Bayanov, Dmitri : Could Bipedalism be Initial ?, BIPEDIA n° 19, Nice, Janvier 2001
Behem, Michael J. : Darwin’s Black Box, Touchstone Book, New York, 1996
Brace C. Loring & Montagu, F. Ashley : Man’s Evolution : An Introduction to Physical Anthropology, The Macmillan Company, NY, 1967 ( 5th ed. )
Cavalli-Sforza, Luigi & Francesco : The Great Human Diasporas, Perseus Books, Reading, 1995
Collard, Marc & Wood, Bernard : How reliable are human phylogenetic hypotheses ?, PNAS, Vol. 97, No. 9, April 25, 2000
Coyne, Jerry and Price, Trevor D. : "Little Evidence for Sympatric Speciation in Island Birds", Evolution, Vol. 54, No. 6
Darwin, Charles : The Descent of Man, Prometheus Books, Amherst, New Jersey, 1998 ( reprint )
The Origin of Species, The Modern Library, New York, 1998 ( reprint )
Diamond, Jarey : A Tale of Two Reputations, National History, Vol. 110, No. 1, February 2001
Eiseley, Loren : Darwin and the Mysterious Mr. X, Harvest/HBJ Book, New York, 1979
Eldredge, Niles : The Pattern of Evolution, WH Freeman and Company, New York, 2000
Godfrey, Laurie (Editor) : Scientists Confront Creationism, WW Norton & Comp., NY, 1983
Gould, Stephen J : Ontogeny and Phylogeny, Belknap Press of Harvard Univ., Cambridge, 1977
Gruenberg, Benjamin C. : The Story of Evolution, Garden City Publ., Garden City, NY, 1983
Hall, Brian K., Balfour, Garstang & de Beer : The First Century of Evolutionary Embryology, American Zoologist Vol. 40, No. 5
Hooton, Ernest A. : Up from the Apes, The Macmillan Company, New York, 1931
Laster, Gabriel Ward : The Evolution of Man, Holt, Rineheart and Winston, New York, 1961
Leakey Meave, Spoor Fred, Brown Frank, Gathogo Patrick, Kiarie Christopher, Leaker Louise and McDougall,
New hominid genus from eastern Africa shows diverse middle Pliocene lineages
Nature Vol. 410, March 22, 2001
Leaker Richard & Lewin, Roger : Origins Reconsidered, Anchor Books, New York, 1992
Lieberman, Daniel : Another Face in Our Family Tree, Nature Vol. 410, March 22, 2001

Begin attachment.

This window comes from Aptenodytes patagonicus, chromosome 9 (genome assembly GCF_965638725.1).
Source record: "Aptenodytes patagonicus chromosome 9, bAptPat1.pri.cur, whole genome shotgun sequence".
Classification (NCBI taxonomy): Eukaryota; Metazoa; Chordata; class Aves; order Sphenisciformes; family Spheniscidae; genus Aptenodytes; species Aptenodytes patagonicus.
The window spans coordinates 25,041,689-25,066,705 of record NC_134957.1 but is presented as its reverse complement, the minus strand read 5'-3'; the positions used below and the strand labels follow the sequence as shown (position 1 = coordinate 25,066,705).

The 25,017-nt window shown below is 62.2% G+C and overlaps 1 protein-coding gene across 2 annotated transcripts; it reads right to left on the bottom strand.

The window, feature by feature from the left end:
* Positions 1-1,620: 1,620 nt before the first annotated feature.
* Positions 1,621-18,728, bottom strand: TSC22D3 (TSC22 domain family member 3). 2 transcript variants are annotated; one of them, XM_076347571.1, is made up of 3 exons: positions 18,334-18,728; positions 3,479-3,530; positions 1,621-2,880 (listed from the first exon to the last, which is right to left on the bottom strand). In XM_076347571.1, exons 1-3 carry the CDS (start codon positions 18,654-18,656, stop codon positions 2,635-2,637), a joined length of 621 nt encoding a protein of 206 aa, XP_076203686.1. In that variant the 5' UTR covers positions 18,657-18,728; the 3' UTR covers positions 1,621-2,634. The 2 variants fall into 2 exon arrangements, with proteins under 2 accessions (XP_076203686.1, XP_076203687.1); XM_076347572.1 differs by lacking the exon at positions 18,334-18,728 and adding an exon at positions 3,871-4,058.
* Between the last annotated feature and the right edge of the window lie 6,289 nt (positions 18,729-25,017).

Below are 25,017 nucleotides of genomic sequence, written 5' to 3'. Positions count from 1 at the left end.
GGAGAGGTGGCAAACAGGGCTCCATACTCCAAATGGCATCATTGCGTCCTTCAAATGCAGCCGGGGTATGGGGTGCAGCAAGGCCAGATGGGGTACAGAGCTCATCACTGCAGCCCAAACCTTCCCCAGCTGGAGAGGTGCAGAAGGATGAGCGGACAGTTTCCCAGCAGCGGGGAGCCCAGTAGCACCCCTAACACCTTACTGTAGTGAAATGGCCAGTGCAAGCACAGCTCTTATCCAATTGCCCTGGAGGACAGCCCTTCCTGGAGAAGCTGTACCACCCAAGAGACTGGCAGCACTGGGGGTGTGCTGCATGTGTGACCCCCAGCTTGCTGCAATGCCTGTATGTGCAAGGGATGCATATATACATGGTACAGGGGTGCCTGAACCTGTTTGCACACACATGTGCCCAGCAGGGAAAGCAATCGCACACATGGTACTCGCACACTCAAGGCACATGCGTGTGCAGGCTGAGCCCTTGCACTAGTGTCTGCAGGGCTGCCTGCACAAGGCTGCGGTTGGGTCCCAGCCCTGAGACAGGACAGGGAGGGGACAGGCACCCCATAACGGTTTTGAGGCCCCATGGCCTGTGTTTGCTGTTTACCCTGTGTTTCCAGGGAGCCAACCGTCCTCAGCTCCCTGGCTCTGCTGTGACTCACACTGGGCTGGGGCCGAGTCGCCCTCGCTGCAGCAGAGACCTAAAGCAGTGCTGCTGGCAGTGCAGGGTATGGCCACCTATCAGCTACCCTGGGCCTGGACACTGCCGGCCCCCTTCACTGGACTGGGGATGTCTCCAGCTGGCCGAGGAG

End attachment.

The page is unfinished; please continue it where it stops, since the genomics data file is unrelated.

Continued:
Magin, Ulrich : Footprints in Stone - Evidence for Initial Bipedalism ? BIPEDIA, n° 16, Mars 1998
Mayr, Ernest : Evolution and the Diversity of Life, Belknap Press of Harvard Univ., Cambr., 1997
McElvaine, Robert S. : Eve’s Seed, McGraw Hill, New York, 2001
McHenry, Henry M : Temp and mode in human evolution, Proc. Nat. Acad. Sc., vol. 91, 1994
Morgan, Elaine : The Scars of Evolution, Souvenir Press, London, 1990
Morris, Henry M. : Scientific Creationism, Master Books, Green Forest, 1996
Pennock, Robert T. : Tower of Babel, MIT Press, Cambridge, 2000
Radinsky, Leonard B. : The Evolution of Vertebrate Design, Univ. Chicago Press, Chicago, 1987
Rook, Lorenzo, Bondioli Luca, Kohler Meike, Moya-Sola Salvador & Macchiarelli Roberto :
Oreopithecus was a bipedal ape after all : Evidence from the iliac cancellous architecture,
Proceedings Nat. Acad. Science (PNAS), Vol. 96, July 1999
Sarre de, François :
Reconstructing the Archetype : Initial Bipedalism as a Realist Model for Vertebrate Evolution, BIPEDIA, n° 18, Janvier 2000
About Early Water Stages in Humanity : A Comparison between the AAT and the Initial Bipedalism Theory, BIPEDIA n° 15, Septembre 1997
What Did the First Vertebrate Look Like that Entered Land ? The Standpoint of Initial Bipedalism Theory, BIPEDIA, n° 3, Septembre 1989
On the Origins of Whales and Dolphins from an Archaic Marine Form, BIPEDIA, n° 11, Juin 1994 Initial Bipedalism : A Theory of Human Evolution, Animals & Men, issue 11
Were aquatic pre-humans the first vertebrates to enter land ?, CFZ Yearbook
The Centre for Fortean Zoology, Exeter, 1997 ( Jonathan Downes, ed. )
Schopf, J. Williams : Solution to Darwin’s dilemma : Discovery ot the missing Precambrian record of life, Proc. Nat. Acad. Sci., Vol. 97, No. 13, June 20, 2000
Shreeve, James : Sunset on the Savanna, Discover, Vol. 17, No. 17, July 1996 The Dating Game, Discover, Vol. 13, No. 9, September 1992
Stanley, Steven M. : Children of the Ice Age, WH Freeman and Company, New York, 1998
Tattersall, Ian : Once We Were Not Alone, Scientific American, Vol. 282, No. 1, January 2000
Verrill, Hyatt : Strange Prehistoric Animals and Their Stories, LC Page & Co., Clinton, 1948
Weidenreich, Franz : Apes, Giants and Man, The University of Chicago Press, Chicago, 1946
Wells, Jonathan : Icons of Evolution, Regnery Publishing, Washington, D.C., 2000
Wolpoff, Milford & Caspari, Rachel : Race and Human Evolution, Westview Press, Boulder, 1998
Wright, Karen : When Life was Odd, Discover, Vol. 18, No. 3, March 1997